They were quite intact actually and when she discovered this, she felt better.  She turned them over and over, inspecting them for damage, reattaching the food scraps that she had bought for bait.  When she had done this to her satisfaction she gazed up at the cliff the ice had fallen from and saw something that truly horrified her.  There was a man up there staring at her from within the ice flow.  She stifled a scream and dropped one of the baskets.  They stared at each other for what seemed like an eternity.  Eventually she realised he was entombed within the ice, so she moved forward for a better look.

The expression on his face was easily discernible.  Although neutral, she imagined it to be kindly.  Quite possibly he had brought her luck, she thought – after all the baskets were miraculously undamaged and she herself was not dead.  She leaned forward and touched his icy prison, whispering a thank you that could only have been heard by mice.

But she needed to hurry.  Daylight did not last long in the upper regions of the northern hemisphere.  In just a few short hours the light would falter and night would swiftly follow.  There would be no fishing to be done then.  With this in mind, she made her way over to the river where she identified a likely spot and dropped one of the baited baskets in.   She repeated these actions with the other two at different intervals then stood for what seemed like hours holding onto the rough twine she’d attached to each of them.  It was a boring task so not surprisingly her thoughts began to wander.  She thought of the ice man and what his life might have been like and where he had come from.  She speculated about how he had come to end up locked within the glacier and of how long he might have been trapped.  These thoughts triggered a distant memory of a time when her family had lived somewhere warmer.  Then she had found another type of ice – but very tiny pieces and globular in shape.  This ice was not cold though and neither was it white or blue like the ice that came from the glacier.  This warm ice was a deep orangey yellow and yet clear at the same time.    It also had the power to capture living things just as the glacier had done.  She had found ants inside it, spiders and even a lizard on one occasion.  She wondered what would happen if the ice ever melted.  Would the things captured like this come to life again once more?  Or would they stay inanimate?  Who could say?  There was much about the world that she did not know yet.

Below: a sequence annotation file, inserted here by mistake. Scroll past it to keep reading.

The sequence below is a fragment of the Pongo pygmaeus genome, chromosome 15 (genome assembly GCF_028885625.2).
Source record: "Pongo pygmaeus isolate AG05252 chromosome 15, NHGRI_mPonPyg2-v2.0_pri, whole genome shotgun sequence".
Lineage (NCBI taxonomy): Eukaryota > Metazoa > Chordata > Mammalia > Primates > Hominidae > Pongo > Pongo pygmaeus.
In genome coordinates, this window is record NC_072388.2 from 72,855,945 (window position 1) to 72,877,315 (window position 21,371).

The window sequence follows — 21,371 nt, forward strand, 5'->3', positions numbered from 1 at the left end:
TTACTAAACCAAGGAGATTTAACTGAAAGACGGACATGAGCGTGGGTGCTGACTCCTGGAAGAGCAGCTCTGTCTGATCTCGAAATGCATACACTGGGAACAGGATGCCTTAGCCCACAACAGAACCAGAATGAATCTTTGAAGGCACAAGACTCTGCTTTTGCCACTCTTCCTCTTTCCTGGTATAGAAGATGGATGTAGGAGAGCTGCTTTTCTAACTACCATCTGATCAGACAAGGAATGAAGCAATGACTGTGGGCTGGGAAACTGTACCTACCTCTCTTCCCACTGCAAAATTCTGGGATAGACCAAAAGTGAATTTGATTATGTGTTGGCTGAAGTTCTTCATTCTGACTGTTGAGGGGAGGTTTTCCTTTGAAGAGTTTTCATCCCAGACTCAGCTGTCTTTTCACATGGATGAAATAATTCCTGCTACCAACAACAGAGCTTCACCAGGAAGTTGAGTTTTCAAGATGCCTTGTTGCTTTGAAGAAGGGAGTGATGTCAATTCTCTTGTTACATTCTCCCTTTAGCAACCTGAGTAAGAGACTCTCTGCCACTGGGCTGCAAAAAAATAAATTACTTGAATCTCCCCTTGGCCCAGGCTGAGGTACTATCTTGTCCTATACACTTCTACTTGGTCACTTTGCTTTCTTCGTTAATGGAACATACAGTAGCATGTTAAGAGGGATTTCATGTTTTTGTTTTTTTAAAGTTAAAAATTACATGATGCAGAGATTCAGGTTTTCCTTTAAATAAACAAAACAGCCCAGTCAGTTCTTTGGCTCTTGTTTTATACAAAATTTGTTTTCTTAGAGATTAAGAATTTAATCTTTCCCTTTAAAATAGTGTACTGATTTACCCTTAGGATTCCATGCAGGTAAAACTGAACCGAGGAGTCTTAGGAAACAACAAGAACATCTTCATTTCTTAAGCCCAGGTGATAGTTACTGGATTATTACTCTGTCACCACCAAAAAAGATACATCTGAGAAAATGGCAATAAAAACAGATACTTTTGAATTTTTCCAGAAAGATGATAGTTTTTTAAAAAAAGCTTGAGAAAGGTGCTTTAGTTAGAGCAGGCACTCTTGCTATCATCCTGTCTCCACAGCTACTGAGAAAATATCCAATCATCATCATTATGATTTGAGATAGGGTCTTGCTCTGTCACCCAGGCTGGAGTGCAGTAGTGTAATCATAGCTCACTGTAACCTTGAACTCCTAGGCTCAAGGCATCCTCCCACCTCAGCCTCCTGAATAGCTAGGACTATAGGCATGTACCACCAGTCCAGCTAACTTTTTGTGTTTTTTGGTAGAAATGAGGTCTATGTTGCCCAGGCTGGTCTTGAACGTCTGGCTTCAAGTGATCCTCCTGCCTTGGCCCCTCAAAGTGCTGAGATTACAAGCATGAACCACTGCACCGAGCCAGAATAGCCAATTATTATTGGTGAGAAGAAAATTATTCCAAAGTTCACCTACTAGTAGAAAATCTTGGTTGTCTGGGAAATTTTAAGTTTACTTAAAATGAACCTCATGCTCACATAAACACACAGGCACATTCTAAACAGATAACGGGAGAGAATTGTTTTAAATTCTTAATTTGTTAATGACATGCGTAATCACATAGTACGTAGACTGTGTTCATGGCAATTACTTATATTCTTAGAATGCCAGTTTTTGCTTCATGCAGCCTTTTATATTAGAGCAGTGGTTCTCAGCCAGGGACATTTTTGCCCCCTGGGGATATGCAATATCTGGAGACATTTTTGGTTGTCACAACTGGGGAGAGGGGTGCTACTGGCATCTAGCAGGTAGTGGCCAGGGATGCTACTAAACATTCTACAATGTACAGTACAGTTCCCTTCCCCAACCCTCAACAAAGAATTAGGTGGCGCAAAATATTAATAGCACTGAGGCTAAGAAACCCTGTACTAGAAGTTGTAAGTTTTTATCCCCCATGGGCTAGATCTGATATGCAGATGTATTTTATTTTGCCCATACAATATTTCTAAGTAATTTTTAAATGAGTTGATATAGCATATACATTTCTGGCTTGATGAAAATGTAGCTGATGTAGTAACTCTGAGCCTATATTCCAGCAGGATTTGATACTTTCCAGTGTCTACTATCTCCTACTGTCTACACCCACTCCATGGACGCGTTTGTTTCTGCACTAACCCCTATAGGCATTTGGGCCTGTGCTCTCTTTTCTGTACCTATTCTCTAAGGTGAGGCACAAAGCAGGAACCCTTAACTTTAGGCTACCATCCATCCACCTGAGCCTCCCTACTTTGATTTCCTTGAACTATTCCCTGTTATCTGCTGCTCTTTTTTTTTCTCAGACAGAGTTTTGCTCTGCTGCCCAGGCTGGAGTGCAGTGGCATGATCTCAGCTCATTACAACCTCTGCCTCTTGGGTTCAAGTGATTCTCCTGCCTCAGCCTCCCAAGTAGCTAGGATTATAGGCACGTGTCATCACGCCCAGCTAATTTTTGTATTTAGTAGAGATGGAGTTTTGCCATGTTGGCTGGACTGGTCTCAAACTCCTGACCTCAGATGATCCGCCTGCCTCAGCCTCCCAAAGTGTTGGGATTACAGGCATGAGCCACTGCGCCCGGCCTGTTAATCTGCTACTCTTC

Suddenly there was a loud creak and the overhang Svarna was standing on collapsed, plunging her into the water.  The air left her lungs in one explosive gasp.  She couldn’t swim so naturally she went under.  Panic brought her up again, all thrashing limbs and terror.  She sank once more but for longer this time.   Without knowing how, she propelled herself up again to the surface.  She coughed and spluttered, gagged and sobbed.  She cried out to the wilderness, to the gods and her ancestors, ‘somebody save me!  I’m dying!’  Her body was under siege from both within and without.  The sub zero water seared her flesh.  It filled her nose and mouth. She couldn’t think any more.  Her mind was too consumed by terror.  She battled to breathe, she battled to live.  She battled in vain to reach the bank.  For several agonising minutes she struggled on valiantly, becoming progressively weaker as time went on.  Eventually she was spending more time beneath the surface than she was on top.  Her movements grew ever more feeble until finally her blue face sank beneath the surface for one last time, her hair fanning out like the tentacles of a golden anemone as she faded from this life.

Morning arrived and for the moment everything on and around the glacier was still.  A solitary black wisp of smoke drifted above it carrying with it the smell of freshly cooked fish.  It had not travelled far.  Beneath the ice sheet that had revealed the iceman to Svarna the day before, a camp fire flickered brightly in its efforts consume the damp spruce wood someone had so hastily flung across it.  Beside it stood a basket of fish.  They were substantial in size and fresh too; in fact some were still flopping about.  One of them was already cooked.  It steamed on a wooden slab, sending its tantalising aroma into the nostrils of a sleeping girl.  She stirred beneath the enormous bison fur blinking twice.  Abruptly she sat up, confused.

She had died, her mind protested.  How could she still be alive?

The water had swallowed her up and she had sunk to the bottom.

Svarna wrestled with this contradiction until she spotted the fish waiting to be eaten.  She devoured it quickly and then sat licking her fingers considering this also.